French visionary architect Jacques Rougerie planned a utopian floating city shaped like a manta ray. This place has been conceived as a university city – 900 meters long and 500 meters wide – to host 7.000 international researchers, professors and students for extended stays. Inside there would be classrooms, lecture halls, laboratories, living quarters and dedicated areas for leisure and sports.
Two American hackers, Charlie Miller and Chris Valasek, during the last two years have been working on hacking cars to takeover full control of vehicles. At the beginning of the project in 2013, their hacks had limitations: they had to sit in the back of the car with their laptops hooked up with wires to the cars central nervous system. Today the two hackers have gone wireless, operating over the internet.
This was possible because car manufactures are implementing smart inter-connective technologies and integrating WiFi hot spots into their products. The only thing a hacker needs to know is the car IP address to take full control over the car, anytime anywhere. “From an attacker’s perspective, it’s a super nice vulnerability”Miller says. “This is what everyone who thinks about car security has worried about for years. This is a reality”.
Read more at: Wired
From far away Czech artist Jakub Geltner‘s latest work appears as a flock of seagulls gathered on rocks. Looking closer your realize they are not perched birds, but surveillance cameras the artist has set up as a part of his series Nest.
This installation, titled Nest 05, explores the notion of surveillance in even our most peaceful places, the areas we seek when we want to escape. Geltner focuses on the growing presence of cameras cities, letting viewers decide whether or not that presence is desirable.
Source: The Creators Project
“God created the earth, but the Dutch created the Netherlands” Voltaire said in the 18th century. Waterlicht is a recent project by Dutch artist Daan Roosegaarde that reminds us about this quote and therefore how humans have had an impact on the landscape of the Netherlands.
As a virtual flood submerging Museum Square in Amsterdam, Waterlicht shows how high the water could reach in the Dutch capital without human intervention.
“Waterlicht shows how the Netherlands looks like without waterworks — a virtual flood. Innovation is seen throughout our landscape, pushed by the waterworks and our history, but yet we almost seem to have forgotten this” says Daan Roosegaarde.
The Rijksmuseum recent acquisition of the 17th century painting by Jan Asselijndepicting the 1651 Amsterdam flood was the impetus for the exhibition over Museum Square. Both pieces reflect on the water history of the Netherlands and the interaction between man, nature and technology.
Dutch architect Chris Collaris and designers Ruben Esser, Sander Bakker and Patrick van der Gronde, saw a new sustainable potential in discarded mega oil tankers in the Southern Gulf Region. Their Black Gold project explores the possibility of converting them into complete floating villages.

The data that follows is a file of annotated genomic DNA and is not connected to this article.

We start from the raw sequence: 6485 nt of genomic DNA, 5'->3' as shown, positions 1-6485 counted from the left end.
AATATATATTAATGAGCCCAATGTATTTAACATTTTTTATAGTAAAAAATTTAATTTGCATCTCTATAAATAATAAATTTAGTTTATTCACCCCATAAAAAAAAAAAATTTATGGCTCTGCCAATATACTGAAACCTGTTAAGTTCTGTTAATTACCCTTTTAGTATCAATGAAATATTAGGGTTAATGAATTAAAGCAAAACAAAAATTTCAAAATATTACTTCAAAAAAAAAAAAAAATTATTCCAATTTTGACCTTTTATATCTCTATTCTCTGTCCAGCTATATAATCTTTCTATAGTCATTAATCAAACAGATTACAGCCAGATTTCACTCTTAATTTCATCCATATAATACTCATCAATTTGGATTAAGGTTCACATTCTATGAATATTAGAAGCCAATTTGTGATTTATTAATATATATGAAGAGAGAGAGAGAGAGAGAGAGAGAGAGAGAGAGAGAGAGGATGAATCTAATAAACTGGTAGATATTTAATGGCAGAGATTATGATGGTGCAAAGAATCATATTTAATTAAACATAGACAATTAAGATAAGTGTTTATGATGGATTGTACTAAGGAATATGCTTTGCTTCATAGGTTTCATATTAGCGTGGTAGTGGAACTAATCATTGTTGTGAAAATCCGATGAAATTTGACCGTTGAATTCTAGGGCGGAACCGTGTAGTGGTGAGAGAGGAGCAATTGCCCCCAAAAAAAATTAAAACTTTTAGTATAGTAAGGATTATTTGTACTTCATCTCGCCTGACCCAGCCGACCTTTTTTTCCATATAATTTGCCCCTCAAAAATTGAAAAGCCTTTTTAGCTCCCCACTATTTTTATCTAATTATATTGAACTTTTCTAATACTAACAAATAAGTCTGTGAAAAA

Biologist Alina Schick developed trees that grow sideways, instead of growing upwards. Called GraviPlant, these plants seem to challenge the force of gravity indeed. Schick used a clever trick to make that happen and she hopes this unusual technique will become a new way to go green in the city.
Humans have dreamed of taking control of the weather for ages. Now that UAVs (unmanned aerial vehicles) are on the rise, this might become one of their next tasks. The Federal Aviation Administration (FAA) picked six test sites throughout the US to experiment with drone-based cloud seeding.
Cloud seeding is the attempt to change the amount or type of precipitation that falls from the clouds. Previously this technique was applied in other ways like launching silver iodide rockets into the clouds from the ground. This happened during the chinese olympics for example. The goal of this study is to make weather control more affordable and easier to control by using UAVs.
Imagine the possibilities of this technology, it could have significant effects on agriculture and arid areas. Soon there might be UAVs able to turn deserts into oases or the 25th of December into a white Christmas at the flick of a switch!
Some modern thinkers argue that new technology is making us antisocial. The digital network is with us, on us, all the time. Distracting us from the analog life and each other. But how much different is reading the news from your mobile device to being immersed in the old-school newspaper? The people at left are not social at all, reading the news via the screens of their time.
From the Analogue vs Digital Memory Game
Detroit: Car Cultures, Technomythologies, Networked Urbanism, Guided Growth, The City as Organism, Zombie Media, Ruin Porn… It is about time we explore it from a Next Nature perspective. What better way to do this with an exceptional bunch of people in an exceptional two-week program?